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Section 1 - Overview
- Why public lands matter
- Overarching principles
- Why a land strategy?
- History of DNR-managed public lands in Michigan
The DNR is committed to the conservation, protection, management, use and enjoyment of the state's natural and cultural resources for current and future generations.
The department strives to protect resources, ensure sustainable recreation use and enjoyment, enable strong natural resources-based economies, improve and build strong relationships and partnerships, and foster effective business practices and good governance.
Why public lands matter
Mountain biking on a scenic forest trail. A family beach trip on a summer day. Heading to the woods to take part in Michigan's time-honored hunting tradition. Camping by the lake. Bird watching in a wetland area. Exploring the state's rich history among towering white pines, limestone cliffs and Great Lakes shorelines.
If you enjoy these activities, or the countless other outdoor opportunities woven into the fabric of our lives as Michiganders, chances are you have experienced the power of public lands.
The Department of Natural Resources is responsible for taking care of the approximately 4.6 million acres of public lands that are owned by Michigan residents. Those lands include state forests, game and wildlife areas, state parks, trails and other DNR-managed public lands. Public lands also exist at the federal, state and local level, but this strategy focuses exclusively on DNR-managed public lands. These are the "public lands" referred to throughout this plan. Management of public lands is not accomplished by the department alone. It is achieved through collaboration with members of the public, many stakeholders, conservation partners, and the various industries - timber, oil and gas, sand, gravel and more - that rely on the sustainably managed natural resources Michigan's public lands offer.
This strategy provides a framework for the conservation and stewardship of DNR-managed public lands to ensure their best use for the benefit of Michigan residents, visitors and the state's natural and cultural resources. It provides goals, strategies and measurable objectives to guide us in:
- Protecting and preserving Michigan's natural and cultural resources.
- Providing spaces for quality outdoor recreation opportunities.
- Performing responsible natural resource management.
When lands are well taken care of, they strengthen the state in several ways. For example, public lands support Michigan's environmental well-being with healthy forests protecting and promoting water quality. Additionally, caring for vegetation protects against erosion. They provide residents with ample outdoor recreation opportunities - often very close to home - to be physically active, clear away mental stress and discover new pursuits. These public lands also play a key role in Michigan's economic health by enhancing local and regional economies.
Careful and thoughtful oversight of DNR-managed public lands has led Michigan to not only be a great place to live and work, but to be regarded as one of America's favorite travel destinations - no matter the time of year. Whether there's snow on our trails, or our forests are ablaze with fall color, residents and tourists of all abilities get to have incredible experiences on public lands through diverse and inclusive outdoor recreation opportunities.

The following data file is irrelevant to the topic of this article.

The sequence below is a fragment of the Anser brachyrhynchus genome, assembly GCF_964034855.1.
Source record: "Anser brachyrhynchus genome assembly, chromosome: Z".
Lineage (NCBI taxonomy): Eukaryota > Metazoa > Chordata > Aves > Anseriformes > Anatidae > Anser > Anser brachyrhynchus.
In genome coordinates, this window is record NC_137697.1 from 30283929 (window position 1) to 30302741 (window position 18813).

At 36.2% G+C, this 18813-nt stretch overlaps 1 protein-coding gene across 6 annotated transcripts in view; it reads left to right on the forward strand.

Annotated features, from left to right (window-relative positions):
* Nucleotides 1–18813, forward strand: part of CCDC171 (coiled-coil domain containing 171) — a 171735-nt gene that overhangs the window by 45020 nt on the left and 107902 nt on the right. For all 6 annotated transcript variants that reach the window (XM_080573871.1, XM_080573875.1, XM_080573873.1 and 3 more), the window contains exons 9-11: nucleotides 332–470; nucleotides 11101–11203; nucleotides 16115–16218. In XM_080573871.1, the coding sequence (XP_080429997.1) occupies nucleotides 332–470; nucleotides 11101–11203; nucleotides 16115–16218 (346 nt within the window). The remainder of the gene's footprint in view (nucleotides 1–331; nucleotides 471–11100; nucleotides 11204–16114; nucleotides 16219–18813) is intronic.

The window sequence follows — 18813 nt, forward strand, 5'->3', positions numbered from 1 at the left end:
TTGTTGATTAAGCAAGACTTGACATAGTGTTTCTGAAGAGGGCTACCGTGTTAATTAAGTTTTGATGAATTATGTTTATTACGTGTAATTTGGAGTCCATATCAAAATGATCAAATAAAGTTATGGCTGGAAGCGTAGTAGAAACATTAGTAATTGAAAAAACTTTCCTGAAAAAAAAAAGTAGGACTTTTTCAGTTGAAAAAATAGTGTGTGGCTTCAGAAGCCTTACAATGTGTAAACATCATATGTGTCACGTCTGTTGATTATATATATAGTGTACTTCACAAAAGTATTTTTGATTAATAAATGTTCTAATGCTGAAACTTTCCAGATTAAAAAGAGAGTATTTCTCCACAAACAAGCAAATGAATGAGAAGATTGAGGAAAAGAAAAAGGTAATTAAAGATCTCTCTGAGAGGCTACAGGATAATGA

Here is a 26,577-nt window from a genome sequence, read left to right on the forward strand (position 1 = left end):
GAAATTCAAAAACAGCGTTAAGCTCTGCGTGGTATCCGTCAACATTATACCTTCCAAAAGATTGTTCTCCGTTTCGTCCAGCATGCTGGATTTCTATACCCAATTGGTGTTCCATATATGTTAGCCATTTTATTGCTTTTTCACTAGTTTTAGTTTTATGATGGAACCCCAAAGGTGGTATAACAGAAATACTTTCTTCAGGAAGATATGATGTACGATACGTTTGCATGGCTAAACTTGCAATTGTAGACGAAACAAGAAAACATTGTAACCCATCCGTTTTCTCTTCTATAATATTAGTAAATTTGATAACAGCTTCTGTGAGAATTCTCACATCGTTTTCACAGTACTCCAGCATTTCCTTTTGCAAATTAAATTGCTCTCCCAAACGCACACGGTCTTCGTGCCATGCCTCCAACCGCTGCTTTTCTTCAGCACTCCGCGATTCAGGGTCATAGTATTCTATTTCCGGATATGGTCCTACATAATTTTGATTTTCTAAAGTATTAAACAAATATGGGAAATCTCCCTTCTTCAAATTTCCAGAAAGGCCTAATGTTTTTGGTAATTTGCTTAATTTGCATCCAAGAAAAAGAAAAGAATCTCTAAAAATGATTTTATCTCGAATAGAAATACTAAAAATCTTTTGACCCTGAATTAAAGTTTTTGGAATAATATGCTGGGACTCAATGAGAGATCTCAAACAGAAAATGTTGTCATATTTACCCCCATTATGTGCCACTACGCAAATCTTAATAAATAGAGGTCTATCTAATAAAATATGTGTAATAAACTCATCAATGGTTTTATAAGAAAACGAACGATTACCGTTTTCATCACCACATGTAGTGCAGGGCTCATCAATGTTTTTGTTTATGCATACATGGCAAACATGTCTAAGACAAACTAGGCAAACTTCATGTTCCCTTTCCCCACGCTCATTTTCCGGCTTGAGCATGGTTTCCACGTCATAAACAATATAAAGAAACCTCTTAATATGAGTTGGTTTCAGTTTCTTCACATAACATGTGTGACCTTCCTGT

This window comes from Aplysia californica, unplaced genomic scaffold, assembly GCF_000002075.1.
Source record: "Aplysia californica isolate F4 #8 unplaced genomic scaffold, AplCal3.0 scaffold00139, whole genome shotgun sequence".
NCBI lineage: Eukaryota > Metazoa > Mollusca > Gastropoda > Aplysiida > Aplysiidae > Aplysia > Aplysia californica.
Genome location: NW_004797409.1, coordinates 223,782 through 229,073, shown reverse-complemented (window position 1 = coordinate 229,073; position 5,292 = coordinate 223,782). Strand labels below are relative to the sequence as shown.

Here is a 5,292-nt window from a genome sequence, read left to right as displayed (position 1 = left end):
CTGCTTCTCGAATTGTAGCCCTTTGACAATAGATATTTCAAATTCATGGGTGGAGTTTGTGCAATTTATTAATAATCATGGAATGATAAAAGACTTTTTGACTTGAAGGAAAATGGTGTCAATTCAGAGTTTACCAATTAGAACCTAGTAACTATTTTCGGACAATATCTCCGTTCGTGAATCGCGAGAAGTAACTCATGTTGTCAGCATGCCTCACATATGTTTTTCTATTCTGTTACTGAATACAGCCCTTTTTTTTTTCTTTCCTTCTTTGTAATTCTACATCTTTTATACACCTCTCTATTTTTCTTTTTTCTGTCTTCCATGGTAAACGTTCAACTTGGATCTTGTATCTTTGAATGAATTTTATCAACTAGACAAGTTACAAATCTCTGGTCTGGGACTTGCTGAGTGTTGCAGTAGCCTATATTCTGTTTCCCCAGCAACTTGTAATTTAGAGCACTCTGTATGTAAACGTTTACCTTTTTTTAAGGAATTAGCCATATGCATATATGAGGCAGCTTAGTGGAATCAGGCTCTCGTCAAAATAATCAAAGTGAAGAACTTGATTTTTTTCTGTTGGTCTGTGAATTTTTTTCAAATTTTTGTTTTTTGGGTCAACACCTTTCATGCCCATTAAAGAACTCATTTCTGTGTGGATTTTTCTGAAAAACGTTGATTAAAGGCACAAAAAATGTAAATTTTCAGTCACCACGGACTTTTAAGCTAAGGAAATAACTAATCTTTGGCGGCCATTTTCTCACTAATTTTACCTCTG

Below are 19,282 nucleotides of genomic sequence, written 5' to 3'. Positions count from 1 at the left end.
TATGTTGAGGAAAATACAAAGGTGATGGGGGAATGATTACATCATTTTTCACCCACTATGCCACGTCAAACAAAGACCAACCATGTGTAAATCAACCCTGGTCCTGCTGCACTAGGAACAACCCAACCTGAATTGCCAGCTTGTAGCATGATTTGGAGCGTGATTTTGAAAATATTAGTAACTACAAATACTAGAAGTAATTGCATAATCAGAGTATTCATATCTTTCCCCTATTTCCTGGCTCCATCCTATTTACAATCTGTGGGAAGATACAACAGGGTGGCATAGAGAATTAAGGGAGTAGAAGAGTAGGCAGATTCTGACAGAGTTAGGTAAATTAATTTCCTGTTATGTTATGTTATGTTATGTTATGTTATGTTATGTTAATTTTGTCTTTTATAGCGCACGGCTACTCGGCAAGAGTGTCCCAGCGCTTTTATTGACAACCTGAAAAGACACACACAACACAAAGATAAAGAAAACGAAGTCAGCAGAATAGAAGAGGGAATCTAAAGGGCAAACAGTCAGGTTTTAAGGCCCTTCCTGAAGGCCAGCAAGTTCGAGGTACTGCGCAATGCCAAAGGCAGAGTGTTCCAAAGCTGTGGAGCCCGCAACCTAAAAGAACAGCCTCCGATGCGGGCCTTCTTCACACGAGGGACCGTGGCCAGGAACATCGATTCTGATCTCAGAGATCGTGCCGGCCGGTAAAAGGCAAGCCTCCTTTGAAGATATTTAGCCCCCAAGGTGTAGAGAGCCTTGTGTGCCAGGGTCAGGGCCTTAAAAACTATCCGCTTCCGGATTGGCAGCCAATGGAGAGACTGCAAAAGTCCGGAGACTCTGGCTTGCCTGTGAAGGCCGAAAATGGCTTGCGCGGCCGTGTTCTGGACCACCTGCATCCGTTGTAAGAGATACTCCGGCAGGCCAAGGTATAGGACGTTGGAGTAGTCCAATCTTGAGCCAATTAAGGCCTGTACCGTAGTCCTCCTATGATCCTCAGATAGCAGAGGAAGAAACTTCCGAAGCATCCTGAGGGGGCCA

The long-term efforts resulting from this plan will foster cultural and natural resources appreciation, help build a healthy environment, provide spaces for people to get outdoors, protect and preserve Michigan's woods and waters, and create a strong land-based economy. The benefits of such management of public lands will extend to Michigan residents, visitors and future generations.
Economic value of public lands
DNR-managed public lands play a significant role in supporting many aspects of Michigan's economy:
- Michigan's state parks, which draw 28 million visitors each year, act as a catalyst to attract out-of-state tourists and provide a focal point for activities that drive local economies.
- Home to many tourist attractions - known for both their unique natural beauty and rich history - DNR-managed public lands are the backbone of Michigan's $20 billion-plus tourism industry.
- Harbors and boating access sites on DNR-managed public lands also provide access to the Great Lakes and inland lakes and streams for boating, which has an economic impact of more than $7 billion a year in Michigan.
- Michigan's state game and wildlife areas, state forests and state parks offer abundant places to hunt, fish and watch wildlife, all activities that help drive the state's economy. Hunting contributes almost $9 billion and fishing contributes more than $2 billion annually.
- State forest land supplies about 20% of the timber consumed by the forest products industry statewide. The industry contributes $20.2 billion and more than 91,000 jobs to the economy annually.
- Approximately 599,000 acres of DNR-managed mineral rights are leased for mineral exploration and extraction. The mineral extraction industry contributes over $20 million and 5,000 jobs to the Michigan economy annually.
Sources: Appendix E
In addition to the core functions of the DNR, there are standards, which are equally important and serve as the foundation for department operations. These "overarching principles" reflect department ideals, values and priorities, and guide decision making. The principles are commitments to the public and guide the way the DNR cares for the state's natural and cultural resources, including DNR-managed public lands.